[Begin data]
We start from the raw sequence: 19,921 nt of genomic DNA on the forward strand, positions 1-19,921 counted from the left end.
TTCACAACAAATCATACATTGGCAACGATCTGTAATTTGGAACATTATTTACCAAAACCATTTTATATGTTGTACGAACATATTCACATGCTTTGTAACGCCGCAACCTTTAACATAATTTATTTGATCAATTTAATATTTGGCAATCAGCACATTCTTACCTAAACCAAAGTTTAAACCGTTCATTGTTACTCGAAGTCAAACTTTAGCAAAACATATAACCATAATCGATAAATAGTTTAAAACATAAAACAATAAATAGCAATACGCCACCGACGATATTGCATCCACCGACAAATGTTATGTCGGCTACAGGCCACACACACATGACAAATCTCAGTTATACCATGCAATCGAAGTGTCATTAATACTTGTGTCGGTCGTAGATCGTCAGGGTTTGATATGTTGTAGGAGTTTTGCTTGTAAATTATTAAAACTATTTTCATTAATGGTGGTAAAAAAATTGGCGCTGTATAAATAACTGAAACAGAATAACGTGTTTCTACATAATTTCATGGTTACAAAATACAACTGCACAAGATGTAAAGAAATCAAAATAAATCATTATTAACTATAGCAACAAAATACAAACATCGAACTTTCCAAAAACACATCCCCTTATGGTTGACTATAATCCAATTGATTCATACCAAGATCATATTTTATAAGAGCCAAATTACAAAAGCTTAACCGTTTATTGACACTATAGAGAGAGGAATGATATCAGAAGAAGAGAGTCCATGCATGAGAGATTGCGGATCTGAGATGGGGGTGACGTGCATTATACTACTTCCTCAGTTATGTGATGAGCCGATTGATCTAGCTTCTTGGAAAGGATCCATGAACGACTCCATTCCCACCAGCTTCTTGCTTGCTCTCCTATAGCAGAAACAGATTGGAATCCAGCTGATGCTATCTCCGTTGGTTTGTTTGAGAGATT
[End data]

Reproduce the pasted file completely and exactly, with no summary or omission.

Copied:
We start from the raw sequence: 19,921 nt of genomic DNA on the forward strand, positions 1-19,921 counted from the left end.
TTCACAACAAATCATACATTGGCAACGATCTGTAATTTGGAACATTATTTACCAAAACCATTTTATATGTTGTACGAACATATTCACATGCTTTGTAACGCCGCAACCTTTAACATAATTTATTTGATCAATTTAATATTTGGCAATCAGCACATTCTTACCTAAACCAAAGTTTAAACCGTTCATTGTTACTCGAAGTCAAACTTTAGCAAAACATATAACCATAATCGATAAATAGTTTAAAACATAAAACAATAAATAGCAATACGCCACCGACGATATTGCATCCACCGACAAATGTTATGTCGGCTACAGGCCACACACACATGACAAATCTCAGTTATACCATGCAATCGAAGTGTCATTAATACTTGTGTCGGTCGTAGATCGTCAGGGTTTGATATGTTGTAGGAGTTTTGCTTGTAAATTATTAAAACTATTTTCATTAATGGTGGTAAAAAAATTGGCGCTGTATAAATAACTGAAACAGAATAACGTGTTTCTACATAATTTCATGGTTACAAAATACAACTGCACAAGATGTAAAGAAATCAAAATAAATCATTATTAACTATAGCAACAAAATACAAACATCGAACTTTCCAAAAACACATCCCCTTATGGTTGACTATAATCCAATTGATTCATACCAAGATCATATTTTATAAGAGCCAAATTACAAAAGCTTAACCGTTTATTGACACTATAGAGAGAGGAATGATATCAGAAGAAGAGAGTCCATGCATGAGAGATTGCGGATCTGAGATGGGGGTGACGTGCATTATACTACTTCCTCAGTTATGTGATGAGCCGATTGATCTAGCTTCTTGGAAAGGATCCATGAACGACTCCATTCCCACCAGCTTCTTGCTTGCTCTCCTATAGCAGAAACAGATTGGAATCCAGCTGATGCTATCTCCGTTGGTTTGTTTGAGAGATT